Carbonate rock aggregate is commonly used as drainage stone in leachate collection systems of RCRA Subtitle D landfills. U.S. EPA technical guidance for waste containment facilities states that excessive carbonate in drainage stone may result in dissolution and clogging at sites of reprecipitation (Daniel and Koerner, 1993, p. 197). Unfortunately, this theoretical concern does not appear to be confirmed by any experimental evidence with typical landfill leachate or documented instances of clogging at typical Subtitle D landfills. This paper describes a practical laboratory experiment that measured the effects of landfill leachate - maintained at three distinct pH levels - on a mixed limestone and dolomitic limestone aggregate. Equilibrium concentrations of dissolved calcium carbonate in dilute aqueous solutions can be calculated readily for various pH levels. However, such calculations do not predict the kinetics of such a reaction. Moreover, formation of complexes, consisting of calcium and magnesium ions derived from the aggregate and anions from organic acids contained in the leachate, is a complicated process not easily accounted for by simple equilibrium chemistry of dilute aqueous solutions. The experimental approach employed for this project circumvents these theoretical obstacles to predicting the rate and extent of dissolution. Four column-type laboratory models were constructed of plexiglass and filled with carbonate aggregate and leachate from an operating RCRA Subtitle D sanitary landfill to simulate actual conditions within a leachate collection system. Fluids in the cylinders were continuously recirculated and maintained at different target pH values of: a) as close to 3.0 as possible, to simulate a worst-case dissolution scenario; b) 6.0 to 6.5, to simulate typical landfill conditions; c) equilibrium pH; and d) distilled water at 6.0 to 6.5, as an experimental control. The cylinders were sealed and subjected to an anaerobic atmosphere of carbon dioxide mixed with nitrogen. Trends in the chemistry of the cylinder fluids were measured over a 20-week period, during which time the cylinder fluids were sampled 12 times for alkalinity, total dissolved solids, specific conductance, total and dissolved calcium, and total and dissolved magnesium. The cylinders functioned essentially as batch reactors, with fluids removed only for sampling and fluids added only to replace the sampled volumes. After five and 17 weeks, the cylinders were opened, the fluids emptied, fresh fluids added, and the cylinders resealed with anaerobic atmosphere for subsequent test intervals. Results of the experiment demonstrated negligible weight loss in the aggregate sample with leachate maintained at a pH of 6.0-6.5, conditions typical of a RCRA Subtitle D landfill. Leachate maintained at equilibrium pH, and distilled water maintained at pH 6.0-6.5, also experienced negligible weight loss. The aggregate sample maintained with leachate at approximately pH 3.0 experienced a weight reduction of 12 percent. Consistent with the weight loss, leachate samples collected from the same cylinder showed a sharp decrease in alkalinity, and sharp increases in TDS and dissolved calcium, indicating significant dissolution of the aggregate material. Fluid chemistry changes in the three cylinders maintained at higher pH were judged to be insignificant. Based on the results of the completed experiment, 100-percent carbonate rock aggregate is suitably dissolution-resistant for use in leachate collection systems containing typical landfill leachate (pH = 6.0-6.5). The experimental results further suggest that the exact chemical\mineralogical composition of carbonate drainage stone and minor changes in leachate pH may be much less important in controlling dissolution than factors such as particle size.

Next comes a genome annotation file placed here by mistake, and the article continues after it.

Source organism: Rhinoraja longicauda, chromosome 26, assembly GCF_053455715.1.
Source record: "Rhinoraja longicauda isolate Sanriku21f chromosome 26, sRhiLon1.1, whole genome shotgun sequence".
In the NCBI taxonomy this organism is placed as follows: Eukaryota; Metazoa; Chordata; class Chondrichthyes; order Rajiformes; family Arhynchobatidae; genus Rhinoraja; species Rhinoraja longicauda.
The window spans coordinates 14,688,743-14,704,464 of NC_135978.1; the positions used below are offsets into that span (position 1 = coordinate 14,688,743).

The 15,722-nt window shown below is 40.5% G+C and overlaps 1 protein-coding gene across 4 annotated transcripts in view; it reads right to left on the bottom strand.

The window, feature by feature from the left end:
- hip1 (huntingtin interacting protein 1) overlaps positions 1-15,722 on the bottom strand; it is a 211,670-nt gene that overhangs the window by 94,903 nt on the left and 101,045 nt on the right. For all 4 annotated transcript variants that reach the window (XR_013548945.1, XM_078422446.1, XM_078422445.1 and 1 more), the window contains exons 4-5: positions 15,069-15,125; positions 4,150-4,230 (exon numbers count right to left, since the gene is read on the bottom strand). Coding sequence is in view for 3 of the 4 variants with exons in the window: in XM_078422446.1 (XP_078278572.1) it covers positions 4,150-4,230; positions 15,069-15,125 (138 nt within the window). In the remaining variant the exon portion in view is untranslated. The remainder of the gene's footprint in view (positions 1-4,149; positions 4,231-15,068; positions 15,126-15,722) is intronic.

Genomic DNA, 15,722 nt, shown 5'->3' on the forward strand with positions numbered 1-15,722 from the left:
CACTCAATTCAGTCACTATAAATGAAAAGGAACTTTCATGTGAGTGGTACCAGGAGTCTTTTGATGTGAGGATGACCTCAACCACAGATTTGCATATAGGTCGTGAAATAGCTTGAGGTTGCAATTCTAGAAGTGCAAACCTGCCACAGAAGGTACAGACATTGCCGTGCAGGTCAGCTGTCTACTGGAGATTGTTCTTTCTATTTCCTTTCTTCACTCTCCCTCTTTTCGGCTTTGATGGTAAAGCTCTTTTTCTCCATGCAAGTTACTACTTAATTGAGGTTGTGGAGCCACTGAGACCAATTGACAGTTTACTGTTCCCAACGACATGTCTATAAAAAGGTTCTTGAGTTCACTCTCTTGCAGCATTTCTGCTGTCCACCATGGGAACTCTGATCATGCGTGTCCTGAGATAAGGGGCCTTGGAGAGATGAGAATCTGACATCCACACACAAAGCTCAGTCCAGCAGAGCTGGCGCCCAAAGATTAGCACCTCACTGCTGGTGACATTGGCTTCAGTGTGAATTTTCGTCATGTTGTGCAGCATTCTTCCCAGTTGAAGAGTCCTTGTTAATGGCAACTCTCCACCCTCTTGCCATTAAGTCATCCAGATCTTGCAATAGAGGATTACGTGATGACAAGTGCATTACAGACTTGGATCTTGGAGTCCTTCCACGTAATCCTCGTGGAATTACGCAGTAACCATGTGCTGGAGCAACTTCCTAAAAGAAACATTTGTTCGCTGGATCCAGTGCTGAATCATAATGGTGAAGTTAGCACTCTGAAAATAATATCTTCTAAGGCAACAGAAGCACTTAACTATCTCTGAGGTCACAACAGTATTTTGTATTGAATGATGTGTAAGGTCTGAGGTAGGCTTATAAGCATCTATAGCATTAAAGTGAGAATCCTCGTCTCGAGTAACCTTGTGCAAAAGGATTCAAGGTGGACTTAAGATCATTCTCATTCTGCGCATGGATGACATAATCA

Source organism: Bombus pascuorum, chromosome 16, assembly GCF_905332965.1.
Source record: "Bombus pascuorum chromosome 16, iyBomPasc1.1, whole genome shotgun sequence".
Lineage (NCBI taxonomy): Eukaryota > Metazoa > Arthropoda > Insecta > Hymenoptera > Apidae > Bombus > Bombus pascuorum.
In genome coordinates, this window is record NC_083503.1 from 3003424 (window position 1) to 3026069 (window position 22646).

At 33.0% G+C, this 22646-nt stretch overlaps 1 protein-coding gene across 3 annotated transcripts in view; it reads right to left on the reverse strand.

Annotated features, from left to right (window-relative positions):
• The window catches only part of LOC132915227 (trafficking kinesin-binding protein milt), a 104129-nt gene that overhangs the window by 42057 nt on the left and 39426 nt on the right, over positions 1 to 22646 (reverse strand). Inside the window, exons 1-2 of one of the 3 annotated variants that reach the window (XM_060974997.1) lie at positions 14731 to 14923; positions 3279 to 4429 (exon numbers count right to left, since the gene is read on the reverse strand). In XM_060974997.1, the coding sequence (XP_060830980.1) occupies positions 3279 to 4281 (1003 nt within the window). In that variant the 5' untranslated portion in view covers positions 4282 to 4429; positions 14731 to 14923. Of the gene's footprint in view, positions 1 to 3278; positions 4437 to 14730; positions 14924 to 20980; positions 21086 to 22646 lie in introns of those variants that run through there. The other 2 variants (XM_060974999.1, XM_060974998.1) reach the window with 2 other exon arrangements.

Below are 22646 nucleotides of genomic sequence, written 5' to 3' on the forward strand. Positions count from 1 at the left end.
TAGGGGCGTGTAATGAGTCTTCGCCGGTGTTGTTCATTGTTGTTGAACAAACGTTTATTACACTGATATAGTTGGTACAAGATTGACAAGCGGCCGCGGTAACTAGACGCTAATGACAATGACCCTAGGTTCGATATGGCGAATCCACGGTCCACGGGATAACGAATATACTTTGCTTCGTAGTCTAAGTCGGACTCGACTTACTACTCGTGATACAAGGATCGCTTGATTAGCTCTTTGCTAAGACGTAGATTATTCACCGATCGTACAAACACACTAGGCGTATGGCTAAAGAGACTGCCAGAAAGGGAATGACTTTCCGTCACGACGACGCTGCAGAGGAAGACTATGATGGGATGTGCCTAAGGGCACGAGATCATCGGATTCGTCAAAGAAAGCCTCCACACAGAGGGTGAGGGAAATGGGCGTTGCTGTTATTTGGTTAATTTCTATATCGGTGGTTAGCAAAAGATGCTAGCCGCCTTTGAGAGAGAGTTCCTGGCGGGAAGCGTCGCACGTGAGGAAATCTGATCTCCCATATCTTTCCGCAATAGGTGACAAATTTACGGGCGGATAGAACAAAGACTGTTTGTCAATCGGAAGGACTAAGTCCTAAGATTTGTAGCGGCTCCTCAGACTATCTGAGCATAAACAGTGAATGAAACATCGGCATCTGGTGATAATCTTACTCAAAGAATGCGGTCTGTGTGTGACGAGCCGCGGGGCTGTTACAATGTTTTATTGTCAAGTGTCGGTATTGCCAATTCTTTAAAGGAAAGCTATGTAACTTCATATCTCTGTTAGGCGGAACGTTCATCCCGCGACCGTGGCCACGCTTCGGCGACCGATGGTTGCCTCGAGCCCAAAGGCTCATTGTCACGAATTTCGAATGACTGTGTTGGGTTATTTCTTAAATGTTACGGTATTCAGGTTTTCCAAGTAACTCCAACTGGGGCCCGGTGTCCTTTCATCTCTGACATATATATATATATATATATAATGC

Geosciences and Geological and Petroleum Engineering

Publication Status

Available Access

Keywords and Phrases

Aggregate; Carbonate Rocks; Geochemistry; Landfill Design; Leachate Chemistry; Leachate Collection

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Document Type

Article - Journal

Document Version


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Publication Date

01 Jan 1997